An emotional unraveling is scary, overwhelming, and messy. Yet we need to be honest about our own feelings in order to know ourselves and be in an honest relationship with God. Attempting to repress our feelings so that we keep believing what we are “supposed to believe in order to be good Christians” will not work, because our sense of self-identity and our deepest beliefs remain within our bodies. Feelings are not necessarily correct or accurate reflections of reality; they do not necessarily tell us what is true about God or what is true about ourselves. However, instead of rejecting or repressing emotions, we should try to bring them into agreement with what is true about God. For this reason, when we feel emotions come up, rather than pushing them down, we should engage them. Loving God with our emotions does not mean trying our hardest to rid ourselves of any “wrong” emotions. Loving God with our emotions means bringing our emotions into Shalom with the rest of our being.

Engaging our emotions in our faith is not contrary to holding a reasonable, rational faith. Rather, it is imperative. The Body Keeps the Score, written by a neuroscientist with decades of clinical and research experiences, states that “emotion is not opposed to reason; our emotions assign value to experiences and thus are the foundation of reason” 6. Emotions and rationality work together to form a faith that is both meaningful and reasonable. There is no stronger faith than a faith that is fully emotionally and rationally integrated.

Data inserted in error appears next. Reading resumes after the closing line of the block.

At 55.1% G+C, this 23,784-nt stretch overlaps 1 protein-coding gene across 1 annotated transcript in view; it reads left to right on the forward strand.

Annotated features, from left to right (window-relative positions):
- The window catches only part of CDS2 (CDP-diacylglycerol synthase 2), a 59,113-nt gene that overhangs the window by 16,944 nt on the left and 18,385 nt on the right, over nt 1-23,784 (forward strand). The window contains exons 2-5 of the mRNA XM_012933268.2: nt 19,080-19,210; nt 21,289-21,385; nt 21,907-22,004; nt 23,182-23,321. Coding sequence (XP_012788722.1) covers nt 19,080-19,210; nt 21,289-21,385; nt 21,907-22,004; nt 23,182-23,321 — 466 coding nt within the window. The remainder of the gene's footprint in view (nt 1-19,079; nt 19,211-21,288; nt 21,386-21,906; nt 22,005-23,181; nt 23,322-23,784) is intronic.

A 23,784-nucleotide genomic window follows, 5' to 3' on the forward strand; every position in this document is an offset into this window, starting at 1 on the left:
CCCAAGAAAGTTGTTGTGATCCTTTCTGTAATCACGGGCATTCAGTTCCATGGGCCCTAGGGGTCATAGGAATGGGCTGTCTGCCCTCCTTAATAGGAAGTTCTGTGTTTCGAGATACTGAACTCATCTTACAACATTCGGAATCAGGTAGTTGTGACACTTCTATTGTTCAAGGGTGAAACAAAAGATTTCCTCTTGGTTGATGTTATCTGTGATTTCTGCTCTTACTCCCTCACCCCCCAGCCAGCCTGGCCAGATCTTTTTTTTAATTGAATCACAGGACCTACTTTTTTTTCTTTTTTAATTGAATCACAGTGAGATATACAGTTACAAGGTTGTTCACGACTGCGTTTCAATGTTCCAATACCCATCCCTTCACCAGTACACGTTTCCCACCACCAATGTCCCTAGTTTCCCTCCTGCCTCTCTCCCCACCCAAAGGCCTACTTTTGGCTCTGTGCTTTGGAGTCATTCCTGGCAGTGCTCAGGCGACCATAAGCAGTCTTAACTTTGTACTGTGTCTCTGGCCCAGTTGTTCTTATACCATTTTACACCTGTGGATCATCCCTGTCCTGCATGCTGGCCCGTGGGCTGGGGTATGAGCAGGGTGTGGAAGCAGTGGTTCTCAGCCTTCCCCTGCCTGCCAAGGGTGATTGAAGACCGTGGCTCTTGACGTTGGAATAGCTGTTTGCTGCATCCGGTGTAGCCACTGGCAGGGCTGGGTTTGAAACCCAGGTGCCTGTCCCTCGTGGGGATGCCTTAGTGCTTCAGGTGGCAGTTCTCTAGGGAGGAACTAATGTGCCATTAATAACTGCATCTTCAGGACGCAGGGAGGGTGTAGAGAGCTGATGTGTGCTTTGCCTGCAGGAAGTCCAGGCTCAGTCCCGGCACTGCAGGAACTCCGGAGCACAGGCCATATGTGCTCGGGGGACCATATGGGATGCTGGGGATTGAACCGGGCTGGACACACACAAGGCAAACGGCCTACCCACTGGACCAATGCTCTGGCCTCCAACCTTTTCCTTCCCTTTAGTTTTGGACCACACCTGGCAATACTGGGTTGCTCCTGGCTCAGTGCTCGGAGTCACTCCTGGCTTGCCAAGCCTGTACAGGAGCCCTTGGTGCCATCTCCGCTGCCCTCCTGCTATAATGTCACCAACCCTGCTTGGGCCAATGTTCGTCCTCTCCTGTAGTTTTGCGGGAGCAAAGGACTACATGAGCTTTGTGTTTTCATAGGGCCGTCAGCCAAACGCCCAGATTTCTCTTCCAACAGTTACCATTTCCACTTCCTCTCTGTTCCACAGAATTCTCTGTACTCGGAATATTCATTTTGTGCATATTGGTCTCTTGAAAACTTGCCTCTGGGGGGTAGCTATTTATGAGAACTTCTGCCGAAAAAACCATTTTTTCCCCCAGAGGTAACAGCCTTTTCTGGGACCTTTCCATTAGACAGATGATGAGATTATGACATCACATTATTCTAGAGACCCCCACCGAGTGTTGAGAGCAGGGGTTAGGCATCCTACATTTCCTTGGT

Akers ends “Help Me to Feel Again” by reiterating his encouragement to persevere through deconstruction and the difficulty of dealing with (instead of repressing) emotions:

This is not the end
Maybe with our feelings
Let’s try feelings them

In the final line of the song, he states:

Healing starts when the unraveling unfolds

Healing is something that everyone needs. Counterintuitively, sometimes something has to be unmade before it can be remade correctly. If you get halfway through putting an IKEA desk together and realize you’ve put the pieces together upside down and backwards, you shouldn’t keep going and hope it somehow works out. You must deconstruct the table so that you can reconstruct it. In the same way, the good and true parts of a defective faith may need to be deconstructed in order for a stronger faith that is more true, more good, and more beautiful to be reconstructed. Sometimes unraveling is required for healing. This should be a great comfort to Christians who struggle to fully assent (rationally and emotionally) to the Christian faith. To question, doubt, and deconstruct is not necessarily bad. It may be a section on the road that leads to stronger faith in mind and body.

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Jesse Childress

Jesse Childress has a deep appreciation for good food, philosophy, theology, and literature. He is the former Lead Content Editor and Writer for Summit Ministries' worldview blog Reflect, and spent a term studying at Francis Schaeffer's L'Abri Fellowship in Switzerland. Jesse has an MA in Cultural Apologetics from Houston Baptist University (now Houston Christian University), and began attending Denver Seminary in the fall of 2022 to study counseling, focusing particularly on the relationship between trauma and faith.